In the decades before Ho Chi Minh came to global prominence as leader of North Vietnam he formed his political ideals while travelling to London, Paris, Moscow and, now it is claimed, Sussex.
According to a Sussex professor and the local council, the communist revolutionary may have worked as a pastry chef on the Dieppe to Newhaven ferry following World War I.
Newhaven council plans to promote its link with Ho Chi Minh as part of a tourism drive that aims to highlight 10 little-known facts about the Sussex coastal town.
Other details that will appear on banners around the town include the landing of exiled French King Louis Philippe in 1848 and the fact that Lord Lucan's car was found abandoned at the port following the death of Sandra Rivett in 1974.
Martin Evans, professor of Modern European History at the University of Sussex, said he was first made aware of the town's link with Ho Chi Minh about 25 years ago.
"I visited Dieppe in the late 1980s as part of an official delegation to the Dieppe council. Talking to a local French communist, one of the things I was intrigued to hear about was that Ho Chi Minh had worked on the Dieppe to Newhaven ferry just after World War I."
Dr Evans added: "Certainly we know that in terms of his early career Ho Chi Minh, at various points, lived in the UK but essentially he came to France in 1917.
"He was attracted to France because France had been the home of the French Revolution so for him it was very much a political education.
"He lived in France from 1917 and it seems that it was after that that he worked on the Dieppe to Newhaven ferry as a pastry chef.
"We certainly know that he was at the Congress of Tours in December 1920 because we've got photos of that and he was one of the founders of the French Communist Party.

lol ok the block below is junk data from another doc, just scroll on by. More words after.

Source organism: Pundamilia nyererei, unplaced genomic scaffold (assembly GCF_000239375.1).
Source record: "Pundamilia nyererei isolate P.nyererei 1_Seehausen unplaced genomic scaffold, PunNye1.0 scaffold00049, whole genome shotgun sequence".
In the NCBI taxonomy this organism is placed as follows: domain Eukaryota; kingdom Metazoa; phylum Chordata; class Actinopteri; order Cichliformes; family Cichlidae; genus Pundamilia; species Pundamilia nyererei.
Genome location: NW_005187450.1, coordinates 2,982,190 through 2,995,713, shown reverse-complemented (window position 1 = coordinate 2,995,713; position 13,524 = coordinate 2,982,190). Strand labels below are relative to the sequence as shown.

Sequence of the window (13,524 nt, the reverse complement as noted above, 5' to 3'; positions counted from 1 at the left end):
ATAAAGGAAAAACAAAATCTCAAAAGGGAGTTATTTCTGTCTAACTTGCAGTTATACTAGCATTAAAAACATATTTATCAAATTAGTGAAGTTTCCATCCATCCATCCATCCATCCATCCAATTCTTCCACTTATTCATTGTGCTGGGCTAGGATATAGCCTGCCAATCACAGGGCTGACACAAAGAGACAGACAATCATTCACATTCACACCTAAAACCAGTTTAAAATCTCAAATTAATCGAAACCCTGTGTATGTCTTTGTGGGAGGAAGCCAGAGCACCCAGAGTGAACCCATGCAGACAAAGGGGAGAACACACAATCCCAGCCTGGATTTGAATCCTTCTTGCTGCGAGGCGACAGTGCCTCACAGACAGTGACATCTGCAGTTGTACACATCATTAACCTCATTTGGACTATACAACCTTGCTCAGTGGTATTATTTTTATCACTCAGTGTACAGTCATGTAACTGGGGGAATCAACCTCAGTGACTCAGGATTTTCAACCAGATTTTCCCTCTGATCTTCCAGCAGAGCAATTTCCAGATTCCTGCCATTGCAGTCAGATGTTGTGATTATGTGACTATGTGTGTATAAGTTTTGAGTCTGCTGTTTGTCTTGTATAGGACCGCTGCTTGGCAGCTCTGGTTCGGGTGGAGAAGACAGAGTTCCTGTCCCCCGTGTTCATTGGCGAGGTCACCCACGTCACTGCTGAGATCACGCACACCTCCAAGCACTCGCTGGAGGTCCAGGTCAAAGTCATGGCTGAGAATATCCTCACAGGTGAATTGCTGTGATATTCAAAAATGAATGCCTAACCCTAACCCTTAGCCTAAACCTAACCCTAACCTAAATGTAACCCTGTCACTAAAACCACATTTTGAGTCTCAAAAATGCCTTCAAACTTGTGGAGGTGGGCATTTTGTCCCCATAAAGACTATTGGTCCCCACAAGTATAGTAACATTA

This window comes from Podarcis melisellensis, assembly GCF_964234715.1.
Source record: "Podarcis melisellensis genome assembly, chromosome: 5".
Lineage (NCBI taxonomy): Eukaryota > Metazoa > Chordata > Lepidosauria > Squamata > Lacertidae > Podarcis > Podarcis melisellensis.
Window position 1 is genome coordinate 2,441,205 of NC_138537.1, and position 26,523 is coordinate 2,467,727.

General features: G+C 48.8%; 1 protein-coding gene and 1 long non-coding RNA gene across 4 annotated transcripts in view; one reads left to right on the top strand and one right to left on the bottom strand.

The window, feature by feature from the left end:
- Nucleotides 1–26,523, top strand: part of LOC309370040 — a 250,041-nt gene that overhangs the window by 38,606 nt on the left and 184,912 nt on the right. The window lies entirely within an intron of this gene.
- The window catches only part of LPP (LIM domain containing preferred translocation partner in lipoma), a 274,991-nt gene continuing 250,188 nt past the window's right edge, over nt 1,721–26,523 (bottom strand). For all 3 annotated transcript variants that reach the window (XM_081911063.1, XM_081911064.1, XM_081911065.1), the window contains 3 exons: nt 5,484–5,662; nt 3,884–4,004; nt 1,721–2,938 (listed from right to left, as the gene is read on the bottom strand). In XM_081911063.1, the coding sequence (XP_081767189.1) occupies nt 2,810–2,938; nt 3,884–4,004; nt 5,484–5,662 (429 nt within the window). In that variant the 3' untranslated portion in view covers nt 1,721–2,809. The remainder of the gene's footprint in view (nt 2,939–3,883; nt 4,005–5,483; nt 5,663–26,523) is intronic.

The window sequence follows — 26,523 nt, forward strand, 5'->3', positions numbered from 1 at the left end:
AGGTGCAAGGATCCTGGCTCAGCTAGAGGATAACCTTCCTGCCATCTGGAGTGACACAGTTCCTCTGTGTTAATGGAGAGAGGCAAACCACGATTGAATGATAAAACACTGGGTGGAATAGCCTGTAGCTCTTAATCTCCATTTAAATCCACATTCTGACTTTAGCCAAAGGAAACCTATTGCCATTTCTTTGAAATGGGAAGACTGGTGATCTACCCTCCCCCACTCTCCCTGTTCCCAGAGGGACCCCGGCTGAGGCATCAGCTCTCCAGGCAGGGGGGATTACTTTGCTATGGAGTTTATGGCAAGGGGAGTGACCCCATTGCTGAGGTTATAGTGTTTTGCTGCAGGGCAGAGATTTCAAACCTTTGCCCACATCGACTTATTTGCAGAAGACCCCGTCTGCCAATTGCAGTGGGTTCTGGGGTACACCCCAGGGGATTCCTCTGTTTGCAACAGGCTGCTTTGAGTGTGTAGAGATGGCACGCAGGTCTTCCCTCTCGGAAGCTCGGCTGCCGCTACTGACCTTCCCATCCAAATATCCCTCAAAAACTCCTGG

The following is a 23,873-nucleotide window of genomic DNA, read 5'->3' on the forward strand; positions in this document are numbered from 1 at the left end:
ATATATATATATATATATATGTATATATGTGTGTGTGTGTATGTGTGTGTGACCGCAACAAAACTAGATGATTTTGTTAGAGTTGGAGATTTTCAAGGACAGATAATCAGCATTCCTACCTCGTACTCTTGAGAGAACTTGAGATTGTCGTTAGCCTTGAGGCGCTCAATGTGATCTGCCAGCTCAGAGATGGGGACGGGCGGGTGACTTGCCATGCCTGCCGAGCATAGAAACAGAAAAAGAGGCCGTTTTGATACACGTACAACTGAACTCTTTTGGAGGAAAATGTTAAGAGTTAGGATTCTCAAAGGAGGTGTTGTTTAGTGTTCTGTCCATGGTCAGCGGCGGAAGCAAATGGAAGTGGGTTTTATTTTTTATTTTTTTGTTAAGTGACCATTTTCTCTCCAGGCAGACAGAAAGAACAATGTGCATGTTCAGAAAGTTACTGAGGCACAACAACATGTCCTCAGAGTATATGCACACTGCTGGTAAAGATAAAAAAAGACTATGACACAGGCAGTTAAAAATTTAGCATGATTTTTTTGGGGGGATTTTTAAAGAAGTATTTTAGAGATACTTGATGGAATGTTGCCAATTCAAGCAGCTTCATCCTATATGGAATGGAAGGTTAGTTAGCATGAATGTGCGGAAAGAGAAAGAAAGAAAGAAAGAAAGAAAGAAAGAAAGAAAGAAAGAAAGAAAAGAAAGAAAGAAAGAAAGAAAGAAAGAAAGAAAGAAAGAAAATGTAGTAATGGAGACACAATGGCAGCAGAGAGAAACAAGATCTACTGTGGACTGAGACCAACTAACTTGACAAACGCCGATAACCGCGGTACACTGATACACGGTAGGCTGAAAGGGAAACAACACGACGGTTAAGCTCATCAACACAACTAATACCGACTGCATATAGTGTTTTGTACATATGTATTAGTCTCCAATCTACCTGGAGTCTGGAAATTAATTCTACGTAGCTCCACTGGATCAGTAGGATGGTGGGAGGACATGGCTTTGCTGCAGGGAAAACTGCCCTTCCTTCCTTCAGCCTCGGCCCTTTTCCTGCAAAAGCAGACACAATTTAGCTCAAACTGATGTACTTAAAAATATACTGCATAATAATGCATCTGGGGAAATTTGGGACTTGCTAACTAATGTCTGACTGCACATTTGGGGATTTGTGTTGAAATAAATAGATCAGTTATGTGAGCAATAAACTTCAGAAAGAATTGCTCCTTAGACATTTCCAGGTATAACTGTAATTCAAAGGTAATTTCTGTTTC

"It was an absolutely crucial moment in his life in a sense that as a young man now in France he was confronting new political ideas through the impact of the Russian Revolution which was very clear in France for the foundation of the Communist Party.
"It's a part of his life that perhaps we don't know about and I think that if Newhaven was able to advertise it in that way I think it would stimulate a lot of interest both within Britain and worldwide."
The Mayor of Newhaven, Graham Amy, said Ho Chi Minh was a regular visitor to the town.
"All towns have got their hidden histories... so for generations to come they'll know the story of Ho Chi Minh."
Sophie Quinn-Judge, a scholar and biographer of Ho Chi Minh, is a little more sceptical of his link to Newhaven but agrees that the times match with what they do know about him.
"That is a pretty original suggestion, so far as I know, but one cannot rule it out.
"At some point in 1913 he settled in London, with the goal of learning English. Given the postcards he sent to the well-known scholar Phan Chau Trinh in Paris, it is clear that he was not just an ordinary labourer."
In his autobiography, Ho Chi Minh mentions working in various jobs in London.
University of Essex history lecturer Dr Mark Frost said all the accounts of Ho Chi Minh's early life, including his autobiography, were open to debate.
He said: "The official Vietnamese accounts of Ho's early years, especially the work known, in English as Glimpses/Anecdotes from Chairman Ho's life (1948), are works of propaganda intended to reinforce Ho's proletarian credentials."
Dr Frost said the official accounts had a clear political purpose - to portray Ho Cho Minh as a simple, accessible, proletarian but one who stood apart as a future leader.
He added: "So, Ho may very well have worked on the Dieppe-New Haven Ferry as a pastry chef after WWI. It's entirely conceivable.
"I suppose it all depends on the reliability of the claim made by Martin's French communist."